On March 23, 2009, the U.S. Treasury, in conjunction with the Federal Reserve (Fed) and the Federal Deposit Insurance Corporation (FDIC), announced the Public-Private Investment Program (PPIP). PPIP consisted of two complementary programs designed to foster liquidity in the market for certain mortgage-related assets: The Legacy Loans Program and the Legacy Securities Program. This case study discusses the design and implementation of the Legacy Loans Program. Under this program, the FDIC and Treasury attempted to create public-private investment partnerships that—using a combination of private equity, Treasury equity, and FDIC-guaranteed debt—would purchase legacy mortgage loans from U.S. banks by way of FDIC-supervised auctions of them. Despite months of FDIC attempts to develop the program, it was never implemented. The program was criticized by many in the media and academic community for favoring the interests of private investors over those of taxpayers; government officials, however, have contended that these concerns were unfounded.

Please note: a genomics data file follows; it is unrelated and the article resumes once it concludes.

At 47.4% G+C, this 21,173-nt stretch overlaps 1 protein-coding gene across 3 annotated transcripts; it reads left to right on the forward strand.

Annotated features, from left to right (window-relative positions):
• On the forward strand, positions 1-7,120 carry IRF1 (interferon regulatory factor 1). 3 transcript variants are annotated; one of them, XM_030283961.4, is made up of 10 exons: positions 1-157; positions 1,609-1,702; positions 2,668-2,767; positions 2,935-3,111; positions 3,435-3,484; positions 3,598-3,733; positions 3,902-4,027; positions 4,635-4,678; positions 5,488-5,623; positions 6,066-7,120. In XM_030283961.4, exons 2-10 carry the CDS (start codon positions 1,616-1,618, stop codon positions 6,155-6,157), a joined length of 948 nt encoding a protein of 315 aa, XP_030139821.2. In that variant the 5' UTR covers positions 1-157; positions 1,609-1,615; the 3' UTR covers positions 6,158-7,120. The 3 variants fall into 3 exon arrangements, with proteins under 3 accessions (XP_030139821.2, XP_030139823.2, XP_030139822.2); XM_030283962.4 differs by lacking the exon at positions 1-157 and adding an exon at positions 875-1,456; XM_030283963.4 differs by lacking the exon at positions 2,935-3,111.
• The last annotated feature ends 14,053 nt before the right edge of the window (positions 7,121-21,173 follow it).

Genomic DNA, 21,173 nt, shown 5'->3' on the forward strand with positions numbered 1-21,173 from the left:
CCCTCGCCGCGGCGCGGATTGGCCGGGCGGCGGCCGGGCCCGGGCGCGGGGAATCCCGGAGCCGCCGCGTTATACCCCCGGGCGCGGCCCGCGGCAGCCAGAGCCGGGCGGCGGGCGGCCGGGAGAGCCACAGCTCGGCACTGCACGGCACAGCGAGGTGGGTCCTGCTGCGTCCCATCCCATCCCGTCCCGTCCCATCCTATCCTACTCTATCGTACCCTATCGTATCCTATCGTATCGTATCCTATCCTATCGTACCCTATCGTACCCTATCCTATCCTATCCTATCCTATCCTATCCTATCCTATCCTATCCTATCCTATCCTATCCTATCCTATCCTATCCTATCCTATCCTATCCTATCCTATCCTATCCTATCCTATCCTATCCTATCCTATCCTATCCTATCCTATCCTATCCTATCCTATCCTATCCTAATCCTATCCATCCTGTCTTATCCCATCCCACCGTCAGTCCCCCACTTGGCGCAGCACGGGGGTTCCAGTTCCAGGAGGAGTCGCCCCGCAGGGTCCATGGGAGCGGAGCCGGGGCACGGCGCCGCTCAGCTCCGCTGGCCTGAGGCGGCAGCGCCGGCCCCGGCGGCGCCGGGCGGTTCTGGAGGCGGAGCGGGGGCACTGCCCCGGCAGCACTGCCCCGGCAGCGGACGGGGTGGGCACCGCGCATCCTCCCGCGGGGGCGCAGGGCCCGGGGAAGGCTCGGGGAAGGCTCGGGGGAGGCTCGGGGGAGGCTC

"The Public-Private Investment Program: The Legacy Loans Program (U.S. GFC),"
Journal of Financial Crises: Vol. 2
Iss. 3, 307-325.
Available at: https://elischolar.library.yale.edu/journal-of-financial-crises/vol2/iss3/12